Astronomy news for the week starting Friday, September 28,
The week begins with the Moon in its fat waxing gibbous phase ready to go through full the night of Saturday, September 29.
Following full, the Moon then goes into its waning gibbous phase. This full Moon is
special, and is known to all as the Harvest
Moon. With the Sun just past the Autumnal Equinox (in Virgo) and setting nearly due west, the full Moon will
rise nearly due east just past the Vernal Equinox in Pisces. Because of the shallow tilt of the ecliptic as it meets the evening
eastern horizon, there is only a small delay in Moonrise from one
night to the next, which causes a string of early evenings past
full phase to be flooded with Moonlight, just right for the old
harvest time. The night of Wednesday, October 3, the gibbous Moon
will rise to the right of the Pleiades in Taurus,
while the following night finds the rising Moon above Aldebaran and the Hyades and to the west of bright Jupiter. On a
much lesser note, on the night of Saturday the 29th, the Moon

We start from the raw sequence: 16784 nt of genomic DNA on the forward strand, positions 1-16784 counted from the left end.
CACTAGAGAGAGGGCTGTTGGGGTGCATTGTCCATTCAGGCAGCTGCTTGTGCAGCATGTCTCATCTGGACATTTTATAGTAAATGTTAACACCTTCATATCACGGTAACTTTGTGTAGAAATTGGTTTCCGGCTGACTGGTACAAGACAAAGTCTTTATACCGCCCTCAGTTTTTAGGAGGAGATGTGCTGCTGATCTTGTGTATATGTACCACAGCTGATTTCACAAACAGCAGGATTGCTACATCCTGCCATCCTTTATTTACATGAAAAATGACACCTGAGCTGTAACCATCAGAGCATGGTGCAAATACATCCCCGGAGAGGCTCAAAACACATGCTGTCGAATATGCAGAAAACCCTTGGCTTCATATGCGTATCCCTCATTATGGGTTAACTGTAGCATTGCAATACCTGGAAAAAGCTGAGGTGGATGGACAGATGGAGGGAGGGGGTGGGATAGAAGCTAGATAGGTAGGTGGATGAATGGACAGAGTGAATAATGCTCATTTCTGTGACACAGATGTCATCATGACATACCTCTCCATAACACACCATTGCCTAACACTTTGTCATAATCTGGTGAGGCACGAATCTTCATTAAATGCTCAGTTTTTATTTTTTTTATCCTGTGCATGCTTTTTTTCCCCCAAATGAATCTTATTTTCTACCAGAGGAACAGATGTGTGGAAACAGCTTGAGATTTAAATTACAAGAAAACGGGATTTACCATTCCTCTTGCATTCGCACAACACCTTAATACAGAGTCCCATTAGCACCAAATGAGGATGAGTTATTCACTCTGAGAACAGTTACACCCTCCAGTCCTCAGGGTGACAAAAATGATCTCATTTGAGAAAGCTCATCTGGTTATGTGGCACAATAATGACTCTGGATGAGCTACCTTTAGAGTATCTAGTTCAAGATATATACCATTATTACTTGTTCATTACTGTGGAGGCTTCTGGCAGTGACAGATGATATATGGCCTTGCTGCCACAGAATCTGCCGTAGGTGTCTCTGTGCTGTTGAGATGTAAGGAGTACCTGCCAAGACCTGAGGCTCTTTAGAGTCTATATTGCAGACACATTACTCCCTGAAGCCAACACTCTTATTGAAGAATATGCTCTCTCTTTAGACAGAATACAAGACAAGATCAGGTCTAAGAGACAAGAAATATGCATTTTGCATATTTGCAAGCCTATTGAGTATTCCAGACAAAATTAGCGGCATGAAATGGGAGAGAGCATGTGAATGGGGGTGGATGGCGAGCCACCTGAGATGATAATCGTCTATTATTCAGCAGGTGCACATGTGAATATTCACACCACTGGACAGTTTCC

invisibly passes north of Uranus.
Finally, the Moon passes its apogee, where it
is farthest from Earth, the night of Thursday the 4th.
still sets half an hour after twilight ends, Saturn is gone.
Wait a bit and then turn in the other direction to see Jupiter
rising about 10 PM Daylight Time in central Taurus to the northeast
of Aldebaran and the Hyades. On Thursday the 4th, the giant planet
ceases its normal easterly movement against the background stars,
entering retrograde motion to the west as the Earth prepares to
pass between it and the Sun. (Which is
what happens to Uranus the night of Friday the 28th as it undergoes
solar opposition.) After a much longer wait you can then see
considerably brighter Venus rising
around 3:30 AM, as it joins Jupiter to make a lovely dawn sight.
The early part of the week finds Venus approaching the star Regulus in Leo from the west. The two then make a fine pairing
the morning of Wednesday the 3rd, when they will be just two-tenths
of a degree apart. Venus then moves quickly to the east of Leo's
luminary, the whole event making it easy to watch planetary motion
The bright Moon washes out the stars. But you can still admire
those of first magnitude. In early evening find Altair to the south, then Vega and Deneb nearly overhead. The three lie
respectively at the southern, northwestern, and northeastern apices
of the Summer Triangle.
Earlier you might still catch Antares in the twilight southwest,
Scorpius stretching its claws into
now invisible Libra. Fomalhaut then passes low to the
south around midnight. In the morning, Regulus is distinctively
marked by Venus.